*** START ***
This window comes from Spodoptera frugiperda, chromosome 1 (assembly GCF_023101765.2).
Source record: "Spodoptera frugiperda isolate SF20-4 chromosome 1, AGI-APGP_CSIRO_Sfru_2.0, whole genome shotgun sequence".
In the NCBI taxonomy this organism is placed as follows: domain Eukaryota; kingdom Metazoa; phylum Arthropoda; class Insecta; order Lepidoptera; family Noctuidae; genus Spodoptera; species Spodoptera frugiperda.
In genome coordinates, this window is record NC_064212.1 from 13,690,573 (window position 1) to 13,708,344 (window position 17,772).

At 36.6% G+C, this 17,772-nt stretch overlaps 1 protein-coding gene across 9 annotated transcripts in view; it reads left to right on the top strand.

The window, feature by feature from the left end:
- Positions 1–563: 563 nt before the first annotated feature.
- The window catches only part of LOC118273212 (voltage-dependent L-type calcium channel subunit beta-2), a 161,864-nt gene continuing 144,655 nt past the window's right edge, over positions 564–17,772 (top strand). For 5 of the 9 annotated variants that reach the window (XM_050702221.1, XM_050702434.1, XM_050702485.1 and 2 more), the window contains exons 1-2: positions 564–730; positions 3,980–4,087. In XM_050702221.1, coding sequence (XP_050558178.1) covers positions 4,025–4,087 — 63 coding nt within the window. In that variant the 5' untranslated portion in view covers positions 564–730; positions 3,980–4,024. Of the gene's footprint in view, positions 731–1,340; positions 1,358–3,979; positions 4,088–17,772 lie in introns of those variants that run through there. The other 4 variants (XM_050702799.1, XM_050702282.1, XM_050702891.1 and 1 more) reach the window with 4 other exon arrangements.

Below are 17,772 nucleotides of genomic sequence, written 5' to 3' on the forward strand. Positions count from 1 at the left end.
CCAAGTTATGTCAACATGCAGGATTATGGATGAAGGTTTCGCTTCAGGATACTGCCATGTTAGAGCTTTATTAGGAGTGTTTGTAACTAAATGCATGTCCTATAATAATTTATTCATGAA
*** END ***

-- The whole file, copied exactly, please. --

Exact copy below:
This window comes from Spodoptera frugiperda, chromosome 1 (assembly GCF_023101765.2).
Source record: "Spodoptera frugiperda isolate SF20-4 chromosome 1, AGI-APGP_CSIRO_Sfru_2.0, whole genome shotgun sequence".
In the NCBI taxonomy this organism is placed as follows: domain Eukaryota; kingdom Metazoa; phylum Arthropoda; class Insecta; order Lepidoptera; family Noctuidae; genus Spodoptera; species Spodoptera frugiperda.
In genome coordinates, this window is record NC_064212.1 from 13,690,573 (window position 1) to 13,708,344 (window position 17,772).

At 36.6% G+C, this 17,772-nt stretch overlaps 1 protein-coding gene across 9 annotated transcripts in view; it reads left to right on the top strand.

The window, feature by feature from the left end:
- Positions 1–563: 563 nt before the first annotated feature.
- The window catches only part of LOC118273212 (voltage-dependent L-type calcium channel subunit beta-2), a 161,864-nt gene continuing 144,655 nt past the window's right edge, over positions 564–17,772 (top strand). For 5 of the 9 annotated variants that reach the window (XM_050702221.1, XM_050702434.1, XM_050702485.1 and 2 more), the window contains exons 1-2: positions 564–730; positions 3,980–4,087. In XM_050702221.1, coding sequence (XP_050558178.1) covers positions 4,025–4,087 — 63 coding nt within the window. In that variant the 5' untranslated portion in view covers positions 564–730; positions 3,980–4,024. Of the gene's footprint in view, positions 731–1,340; positions 1,358–3,979; positions 4,088–17,772 lie in introns of those variants that run through there. The other 4 variants (XM_050702799.1, XM_050702282.1, XM_050702891.1 and 1 more) reach the window with 4 other exon arrangements.

Below are 17,772 nucleotides of genomic sequence, written 5' to 3' on the forward strand. Positions count from 1 at the left end.
CCAAGTTATGTCAACATGCAGGATTATGGATGAAGGTTTCGCTTCAGGATACTGCCATGTTAGAGCTTTATTAGGAGTGTTTGTAACTAAATGCATGTCCTATAATAATTTATTCATGAA